We all know tennis is an individual sport. Yet, the pandemic-imposed-stoppage of the tennis tour has volleyed this point like never before. And in doing so, has given way to an unwitting and unlikely comparison with another sport – a team sport, no less – in cricket.
In the past couple of days, English pace bowler Jofra Archer found himself left-off from the English Test team for breaking the team’s mandated “bio-security protocols” during England’s ongoing Test series against West Indies.
Archer’s mistake was that he made a personal visit to his home after the first Test and repercussions not only involved him getting axed from the team but also included a compulsory five-day self-isolation and two negative tests for Coronavirus before getting his place back in the team.
The England and Wales Cricket Board (ECB) were caught off-guard by their player’s lackadaisical attitude towards the predetermined protocols but were then swift enough to penalise him noticeably. The imposition of punishment also proved that the sport’s administrators were serious about establishing norms and enforcing the same when needed.
Tennis and cricket: Different sports, different roads
Tennis’ administrators – and there are many – are, on the other hand, struggling to find a stable ground beneath their feet as they work their way towards steering the sport towards normalcy, or a semblance thereof.
But their attempts have been bogged down by tennis’ inherent individuality that has pitted the players and them on opposite sides of each other. Excluding the fiasco that were a couple of exhibition events, the yo-yoing between the players and administrators is occurring at a frenetic pace the likes of which is usually not seen during the regular course of the tour.
And, with the tour almost about to get off, this vehement push-and-pull has manifested in a couple of ways. Firstly, there have been players who have straddled the lines of polarity regarding the tour’s – in a manner of speaking – revival.
There have been those who have been wholeheartedly amenable to playing as there have been those who have not been agog with the idea of having to play and travel while the pandemic surges. On the second front, there have been those who have opted to have time to draw out the eventualities of whether the tour goes ahead or not.
Since “other things are not the same” right now, these responses have not evoked a push back from the sport’s administrative section. Instead, they attempted to alleviate these concerns by way of modifications in the ranking system in such a way that no player was left behind – either because of one’s personal prioritising or because of want of availability of opportunities to play this year.
And, although these tweaks in the ranking system are not without loopholes, they are nonetheless mostly player-centric. Away from these then, is the other overt reaction that is startling in its outpouring since it is coming from top-ranked players including world no.
3 Dominic Thiem and the world no. 1, Novak Djokovic. Reportedly, to the Austrian newspaper Kronen Zeitung, Thiem expressed his discomfort about travelling to play in the United States with restrictions on his support staff contingent.
“I do not think so… Three or four people must be allowed. It would be extremely risky to travel without your own physio. You need a coach on site,” Thiem said. The Austrian no. 1’s grouses were insensitive to the point of white-washing the reality that the 2020 North American swing is going to be a barebones occurrence featuring culling of not just events but also side-lining of players, many of whom who have had no choice but to accept the swing of the decision-making axe.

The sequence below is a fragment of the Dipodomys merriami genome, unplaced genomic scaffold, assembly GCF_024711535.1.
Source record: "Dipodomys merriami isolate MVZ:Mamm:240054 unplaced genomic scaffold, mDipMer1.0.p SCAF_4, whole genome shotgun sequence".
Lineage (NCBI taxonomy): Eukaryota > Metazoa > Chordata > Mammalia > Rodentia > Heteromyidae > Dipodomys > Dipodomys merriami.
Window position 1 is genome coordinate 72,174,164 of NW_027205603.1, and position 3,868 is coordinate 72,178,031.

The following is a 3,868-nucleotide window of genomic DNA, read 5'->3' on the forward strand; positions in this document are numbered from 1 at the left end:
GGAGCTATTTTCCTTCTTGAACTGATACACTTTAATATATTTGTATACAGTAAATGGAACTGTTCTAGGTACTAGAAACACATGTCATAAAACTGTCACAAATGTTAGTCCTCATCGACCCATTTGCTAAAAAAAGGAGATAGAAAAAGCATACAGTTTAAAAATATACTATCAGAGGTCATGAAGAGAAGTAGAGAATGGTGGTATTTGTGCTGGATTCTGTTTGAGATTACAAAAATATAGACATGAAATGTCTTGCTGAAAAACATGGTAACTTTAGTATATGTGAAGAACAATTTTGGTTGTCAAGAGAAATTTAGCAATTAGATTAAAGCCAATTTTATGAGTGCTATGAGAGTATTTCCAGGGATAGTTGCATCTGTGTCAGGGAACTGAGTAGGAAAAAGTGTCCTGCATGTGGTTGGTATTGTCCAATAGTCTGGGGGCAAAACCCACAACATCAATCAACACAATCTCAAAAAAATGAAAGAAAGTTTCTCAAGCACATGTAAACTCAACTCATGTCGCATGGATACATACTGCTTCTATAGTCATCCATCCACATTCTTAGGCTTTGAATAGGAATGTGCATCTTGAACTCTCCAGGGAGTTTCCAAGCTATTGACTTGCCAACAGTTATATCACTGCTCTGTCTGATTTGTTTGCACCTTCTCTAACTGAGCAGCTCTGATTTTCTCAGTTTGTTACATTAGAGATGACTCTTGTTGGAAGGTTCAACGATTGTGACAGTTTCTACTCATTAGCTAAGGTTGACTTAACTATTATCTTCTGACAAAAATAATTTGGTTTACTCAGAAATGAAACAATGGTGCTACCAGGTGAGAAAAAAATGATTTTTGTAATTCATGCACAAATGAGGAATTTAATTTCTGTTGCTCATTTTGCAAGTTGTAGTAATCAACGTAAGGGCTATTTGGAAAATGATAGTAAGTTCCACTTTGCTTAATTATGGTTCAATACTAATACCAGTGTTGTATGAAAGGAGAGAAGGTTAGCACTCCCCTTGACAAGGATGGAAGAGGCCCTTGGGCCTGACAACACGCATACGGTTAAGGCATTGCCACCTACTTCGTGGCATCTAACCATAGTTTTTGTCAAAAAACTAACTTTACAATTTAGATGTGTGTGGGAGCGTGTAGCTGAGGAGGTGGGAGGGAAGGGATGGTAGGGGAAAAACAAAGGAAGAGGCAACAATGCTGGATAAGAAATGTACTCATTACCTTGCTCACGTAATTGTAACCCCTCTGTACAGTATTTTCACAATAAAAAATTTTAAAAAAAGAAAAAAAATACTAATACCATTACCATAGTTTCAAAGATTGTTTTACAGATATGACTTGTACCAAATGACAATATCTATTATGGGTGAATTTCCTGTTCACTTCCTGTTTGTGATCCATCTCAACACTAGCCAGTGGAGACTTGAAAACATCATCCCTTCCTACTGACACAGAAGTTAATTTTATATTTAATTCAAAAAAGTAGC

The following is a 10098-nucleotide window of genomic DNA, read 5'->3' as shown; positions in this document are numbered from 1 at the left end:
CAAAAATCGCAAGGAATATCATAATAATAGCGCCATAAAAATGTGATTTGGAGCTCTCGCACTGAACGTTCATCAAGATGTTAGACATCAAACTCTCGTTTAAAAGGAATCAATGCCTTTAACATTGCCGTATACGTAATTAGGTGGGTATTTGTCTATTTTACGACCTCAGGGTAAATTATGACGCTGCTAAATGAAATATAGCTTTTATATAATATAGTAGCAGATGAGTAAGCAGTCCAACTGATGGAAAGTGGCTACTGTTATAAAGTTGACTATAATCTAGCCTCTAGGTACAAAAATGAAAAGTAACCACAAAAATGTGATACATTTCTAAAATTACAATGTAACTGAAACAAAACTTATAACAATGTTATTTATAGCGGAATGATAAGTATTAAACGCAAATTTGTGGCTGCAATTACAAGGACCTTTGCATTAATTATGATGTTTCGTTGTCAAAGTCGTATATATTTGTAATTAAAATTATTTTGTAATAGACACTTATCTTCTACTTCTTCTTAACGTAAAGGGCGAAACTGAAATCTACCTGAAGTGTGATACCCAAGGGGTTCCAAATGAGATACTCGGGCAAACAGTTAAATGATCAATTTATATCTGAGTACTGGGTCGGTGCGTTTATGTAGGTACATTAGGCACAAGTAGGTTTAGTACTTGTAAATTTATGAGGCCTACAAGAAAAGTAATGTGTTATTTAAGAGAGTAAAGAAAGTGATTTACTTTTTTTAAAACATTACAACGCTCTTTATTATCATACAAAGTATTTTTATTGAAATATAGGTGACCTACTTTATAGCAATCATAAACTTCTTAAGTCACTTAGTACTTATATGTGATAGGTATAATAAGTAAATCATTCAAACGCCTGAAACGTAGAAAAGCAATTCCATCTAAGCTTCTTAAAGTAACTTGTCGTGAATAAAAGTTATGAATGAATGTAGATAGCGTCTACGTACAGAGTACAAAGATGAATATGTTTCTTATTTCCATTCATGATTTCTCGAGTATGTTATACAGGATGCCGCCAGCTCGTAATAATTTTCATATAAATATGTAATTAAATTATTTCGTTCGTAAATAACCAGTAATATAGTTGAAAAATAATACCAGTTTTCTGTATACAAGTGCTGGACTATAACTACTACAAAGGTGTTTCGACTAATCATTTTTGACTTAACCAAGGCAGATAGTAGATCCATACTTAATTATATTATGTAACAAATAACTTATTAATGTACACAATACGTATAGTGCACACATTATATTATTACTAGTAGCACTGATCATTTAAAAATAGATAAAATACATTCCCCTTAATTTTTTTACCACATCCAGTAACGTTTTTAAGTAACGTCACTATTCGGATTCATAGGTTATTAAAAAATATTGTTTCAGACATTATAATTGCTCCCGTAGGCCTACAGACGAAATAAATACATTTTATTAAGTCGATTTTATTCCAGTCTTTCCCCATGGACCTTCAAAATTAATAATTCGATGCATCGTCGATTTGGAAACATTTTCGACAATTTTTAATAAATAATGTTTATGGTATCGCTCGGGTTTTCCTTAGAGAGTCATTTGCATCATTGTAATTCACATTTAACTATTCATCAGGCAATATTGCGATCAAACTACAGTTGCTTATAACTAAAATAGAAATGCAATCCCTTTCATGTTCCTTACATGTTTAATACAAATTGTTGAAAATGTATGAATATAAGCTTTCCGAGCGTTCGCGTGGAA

Yet, they were similar to the complaints first raised by Djokovic who initially termed the USTA’s proposed rules as “extreme” before visibly altering his stance, a few days later. However, barely did the hullabaloo around the 17-time Slam champion’s dicey calls die down that reports came in about him acceding to play the US Open provided the ATP ensured that he and other players travelling back to Europe to resume the clay circuit would be spared from being quarantined for 14 days, as per the European Union stipulations.
In the end, the intervention of Spain’s National Sports Council (CDS or Consejo Superior de Deportes) exempting sportspersons from having to quarantine themselves, mooted Djokovic’s grievances. Yet, the 33-year-old’s positioning of himself once again put him on the other side from regulations, with self-interest and ambitiousness for company.
Inadvertently – or because of his newest viewpoint – Djokovic also came to be caricatured. Since the last time he fell afoul of respecting rules and their thriftiness, he had to endure the worst-possible consequence in testing positive for Covid-19.
Besides the world’s best male player, the sport’s administrators’ visage, too, has been left distorted – not only as a standalone sport but also when threading back to the narrative of comparison with cricket.
That certain players can be so eager to set aside the laid-down measures despite having seen the virus’ threat and pervasiveness first-hand and among colleagues, even as those governing the sport paradoxically maintain a voluble silence, does widen the abyss of dissimilarity between tennis and cricket.
But as with Jofra Archer, whose actions could have affected his teammates around him, in cricket, any lackadaisical approach from any tennis pro could impact others around them. Rather, this has had happened already. Tennis’ management had no jurisdiction to exercise when the virus first affected some players.
But it does not need the experience of braving a similar incident, for the second time. And, for this eventuality to never take place, tennis’ administrators will be better served in seeking commonality with cricket, while keeping the game’s intrinsic individuality intact.